Today, exactly one year ago, KLM started flying to Bilbao in the Basque area of Spain. Both Bilbao and San Sebastian are fantastic places for a city trip. Or a well-deserved stopover on your way to or from Santiago the Compostela when going on a pilgrimage. Let me share my ideas on how to navigate your way through the country of pintxos and txakoli.
1. Be aware: Columbus was here
Speaking of navigation: Remember world discoverer Columbus in 1492? If he had not taken along his Basque navigators, he would never have made it to America. And yes, the Basque people are still proud of that. They also pride themselves on inventing many other things, whether it is completely true or not.
2. Follow the Pintxos route
Take the famous Spanish tapas for example- those great little snacks you have with a drink – the Basques say that it comes from their own local pintxos, a similar snack. Not only the cities like Bilbao, San Sebastian and Pamplona have pintxos bars with mouthwatering delicacies, all the little towns and villages have at least one bar where you can snack almost 24/7 on olives, sardines, mushrooms, ham and so on.
Well, why not talk about food some more. Because that is what the Basques like to do as well. It is a local custom to have only one or two drinks at a bar and then move on to the next. Of course have your own favorite pintxos to go with that, perhaps two per person. And sharing is caring, so ask for a knife to cut it in half.
3. Taste Txakoli: Pure Basque wine
While you are picking your finger foods and enjoying the view of people walking by your terrace, you might as well have a local drink with it. It is good to know that the well-known wine region Rioja is just a province away. And the Basque province Navarra is producing some good wines too. But, if you want to go really local, try a txakoli. That is a pure Basque wine, literally. A bit cloudy and low in alcohol, but tastes like a pure biological wine. It comes from grapes along the Basque coast and is typically poured into your glass from quite high above.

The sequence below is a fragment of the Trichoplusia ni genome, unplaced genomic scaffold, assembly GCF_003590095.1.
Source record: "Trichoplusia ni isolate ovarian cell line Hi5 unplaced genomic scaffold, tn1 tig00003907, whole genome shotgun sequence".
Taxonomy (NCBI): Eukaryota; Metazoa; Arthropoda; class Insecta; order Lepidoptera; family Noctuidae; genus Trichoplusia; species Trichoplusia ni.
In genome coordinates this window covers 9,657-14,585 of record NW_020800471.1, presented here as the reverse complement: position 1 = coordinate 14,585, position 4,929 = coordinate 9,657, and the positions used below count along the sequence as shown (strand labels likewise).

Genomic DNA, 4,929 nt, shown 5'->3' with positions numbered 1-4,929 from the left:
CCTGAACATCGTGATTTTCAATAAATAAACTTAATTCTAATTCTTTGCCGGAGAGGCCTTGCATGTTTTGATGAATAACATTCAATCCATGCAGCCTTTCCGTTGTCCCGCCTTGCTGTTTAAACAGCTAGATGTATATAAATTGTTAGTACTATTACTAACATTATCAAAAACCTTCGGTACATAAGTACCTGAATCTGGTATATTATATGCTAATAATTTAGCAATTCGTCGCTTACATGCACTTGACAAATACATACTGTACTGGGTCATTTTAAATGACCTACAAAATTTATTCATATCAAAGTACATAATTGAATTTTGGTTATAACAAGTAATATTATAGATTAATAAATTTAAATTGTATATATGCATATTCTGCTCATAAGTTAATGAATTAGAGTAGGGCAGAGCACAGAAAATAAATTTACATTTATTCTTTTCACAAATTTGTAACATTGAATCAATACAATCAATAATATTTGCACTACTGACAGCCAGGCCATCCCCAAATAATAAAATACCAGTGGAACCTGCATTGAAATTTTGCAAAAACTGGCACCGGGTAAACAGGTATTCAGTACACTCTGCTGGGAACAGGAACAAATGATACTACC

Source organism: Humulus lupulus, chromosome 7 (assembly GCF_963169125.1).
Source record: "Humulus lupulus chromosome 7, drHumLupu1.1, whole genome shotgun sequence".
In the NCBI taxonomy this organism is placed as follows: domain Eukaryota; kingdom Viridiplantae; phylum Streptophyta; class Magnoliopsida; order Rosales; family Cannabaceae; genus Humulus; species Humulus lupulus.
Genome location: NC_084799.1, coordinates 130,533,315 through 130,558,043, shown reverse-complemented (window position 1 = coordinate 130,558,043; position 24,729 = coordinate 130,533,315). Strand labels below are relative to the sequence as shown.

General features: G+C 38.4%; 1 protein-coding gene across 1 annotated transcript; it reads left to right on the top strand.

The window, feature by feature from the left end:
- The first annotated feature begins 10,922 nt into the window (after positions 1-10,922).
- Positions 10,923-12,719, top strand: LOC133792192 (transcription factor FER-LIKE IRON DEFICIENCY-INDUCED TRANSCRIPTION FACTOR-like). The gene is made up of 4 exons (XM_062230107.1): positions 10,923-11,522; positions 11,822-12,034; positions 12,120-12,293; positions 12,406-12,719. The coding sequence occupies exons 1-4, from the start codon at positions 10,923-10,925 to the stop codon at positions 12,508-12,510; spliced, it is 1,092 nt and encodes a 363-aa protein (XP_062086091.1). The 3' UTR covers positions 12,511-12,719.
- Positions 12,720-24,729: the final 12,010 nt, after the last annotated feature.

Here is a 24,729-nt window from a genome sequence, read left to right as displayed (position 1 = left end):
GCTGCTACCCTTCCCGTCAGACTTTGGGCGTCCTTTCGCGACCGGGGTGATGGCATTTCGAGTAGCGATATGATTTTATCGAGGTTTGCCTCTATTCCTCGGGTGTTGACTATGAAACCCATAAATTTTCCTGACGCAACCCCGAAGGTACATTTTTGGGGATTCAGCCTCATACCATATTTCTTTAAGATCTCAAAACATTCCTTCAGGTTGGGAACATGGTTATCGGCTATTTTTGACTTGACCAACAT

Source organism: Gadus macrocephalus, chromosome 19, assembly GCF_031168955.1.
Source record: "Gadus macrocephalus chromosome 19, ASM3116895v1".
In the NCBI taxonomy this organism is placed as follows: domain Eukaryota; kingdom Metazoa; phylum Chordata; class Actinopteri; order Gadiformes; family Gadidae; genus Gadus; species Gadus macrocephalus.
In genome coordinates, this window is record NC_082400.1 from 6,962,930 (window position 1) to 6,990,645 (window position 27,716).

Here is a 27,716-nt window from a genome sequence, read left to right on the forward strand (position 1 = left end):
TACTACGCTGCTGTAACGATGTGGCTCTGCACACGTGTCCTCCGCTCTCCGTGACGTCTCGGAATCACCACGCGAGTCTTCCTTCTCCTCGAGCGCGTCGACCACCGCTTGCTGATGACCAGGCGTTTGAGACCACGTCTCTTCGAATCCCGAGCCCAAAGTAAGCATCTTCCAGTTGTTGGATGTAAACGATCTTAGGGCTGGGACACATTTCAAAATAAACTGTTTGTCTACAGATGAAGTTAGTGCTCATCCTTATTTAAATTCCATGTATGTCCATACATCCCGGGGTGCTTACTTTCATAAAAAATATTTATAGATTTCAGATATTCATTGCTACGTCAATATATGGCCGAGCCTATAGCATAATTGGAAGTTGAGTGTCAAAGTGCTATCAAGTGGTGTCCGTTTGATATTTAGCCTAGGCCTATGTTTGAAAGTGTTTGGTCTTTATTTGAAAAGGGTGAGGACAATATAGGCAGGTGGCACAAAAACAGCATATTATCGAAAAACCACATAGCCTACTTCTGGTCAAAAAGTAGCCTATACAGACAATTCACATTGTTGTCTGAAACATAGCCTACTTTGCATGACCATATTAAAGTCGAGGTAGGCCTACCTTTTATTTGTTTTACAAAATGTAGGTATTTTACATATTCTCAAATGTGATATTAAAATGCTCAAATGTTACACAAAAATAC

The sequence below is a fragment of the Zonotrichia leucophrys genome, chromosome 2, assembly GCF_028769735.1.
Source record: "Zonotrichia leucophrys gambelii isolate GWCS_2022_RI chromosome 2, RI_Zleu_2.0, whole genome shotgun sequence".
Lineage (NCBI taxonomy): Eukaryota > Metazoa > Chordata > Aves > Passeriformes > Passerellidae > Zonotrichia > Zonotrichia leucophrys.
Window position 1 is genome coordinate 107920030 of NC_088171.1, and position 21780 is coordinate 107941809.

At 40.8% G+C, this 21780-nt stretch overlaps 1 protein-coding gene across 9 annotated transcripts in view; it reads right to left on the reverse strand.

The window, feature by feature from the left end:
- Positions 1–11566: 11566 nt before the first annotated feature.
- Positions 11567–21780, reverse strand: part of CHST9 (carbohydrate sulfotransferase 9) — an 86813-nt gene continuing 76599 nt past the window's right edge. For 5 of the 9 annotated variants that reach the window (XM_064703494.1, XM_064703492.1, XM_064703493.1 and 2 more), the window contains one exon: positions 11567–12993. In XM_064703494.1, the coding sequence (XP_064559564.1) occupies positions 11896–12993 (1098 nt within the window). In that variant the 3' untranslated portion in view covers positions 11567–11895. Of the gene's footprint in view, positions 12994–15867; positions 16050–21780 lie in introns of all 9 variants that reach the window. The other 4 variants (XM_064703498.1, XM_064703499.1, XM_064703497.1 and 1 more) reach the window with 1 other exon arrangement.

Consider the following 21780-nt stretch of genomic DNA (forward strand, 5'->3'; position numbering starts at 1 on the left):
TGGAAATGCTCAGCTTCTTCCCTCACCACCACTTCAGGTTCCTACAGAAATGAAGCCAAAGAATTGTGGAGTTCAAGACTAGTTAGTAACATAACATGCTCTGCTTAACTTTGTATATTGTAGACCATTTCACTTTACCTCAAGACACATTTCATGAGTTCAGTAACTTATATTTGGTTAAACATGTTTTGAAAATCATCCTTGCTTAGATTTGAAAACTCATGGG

4. Drink Gross Beer
More of a beer lover? No problem at all. Besides the well-known international brands, the Basque lands have lots of microbreweries. I tried a Basque beer with the brand name Gross. Not the first pick of a name when you want to go international, so please only order it in this region. The label of this red-colored beer reads: No hops, no hope. Yes, the Basques have humor, too. And can make a tasty beer that is far from gross.
5. Practice the x in many words
When navigating yourself through the country, food and drinks and of course the language, you will come across the tongue twisting X in many words and names. Like, indeed, pintxos or txakoli. When you know how to pronounce it, it is not that hard at all: x is pronounced as sh in English and tx like ch. Good to know when ordering pintshos or chacoli. Even better: the x and tx in the Basque language are used to make a word diminutive or endearing. Isn’t that sweet?
6. Get your portion of culture
Of course, there is more than food and drinks to enjoy. How about some culture? The Guggenheim Museum in Bilbao is huge and beautiful, from both outside and inside. Designed by the famous architect Frank Gehry it has put the city on the world map.
The old wine warehouse-turned-culture and leisure center Alhondiga was designed by Philippe Starck. And if that is not enough, Norman Foster designed the metro stations. If that is all too modern for you, just go to the casco viejo (old city) in Bilbao or la parte vieja in San Sebastian and you are thrown back hundreds if not thousands of years. This is also the best spot for those pintxos by the way.
Nice to know: In 2016, San Sebastian will be the European Capital of culture. If you want to visit, be sure to book your flight in time. Also if you would like to go there this year already, before the crowds do.
7. Check out the city of Biarritz
Whether taking public transport or driving a car, the distances within the Basque lands are never too far between the bigger towns in the seven Basque provinces in Spain and France. From Bilbao to San Sebastian is just around 1 ½ hours driving. And another ¾ hours further brings you to the French Basque city of Biarritz. This is perhaps a classy city with a twist. The rock-clad bay and the wild waves are more rough than those in San Sebastian, and ideal for body boarders. Shopping chique in the cobbled streets with small boutiques is another favorite pastime of locals and visitors alike. Or enjoying the waves with a French wine at the terrace of the Hotel du Palais together with French salmon on toast. Life is smooth again.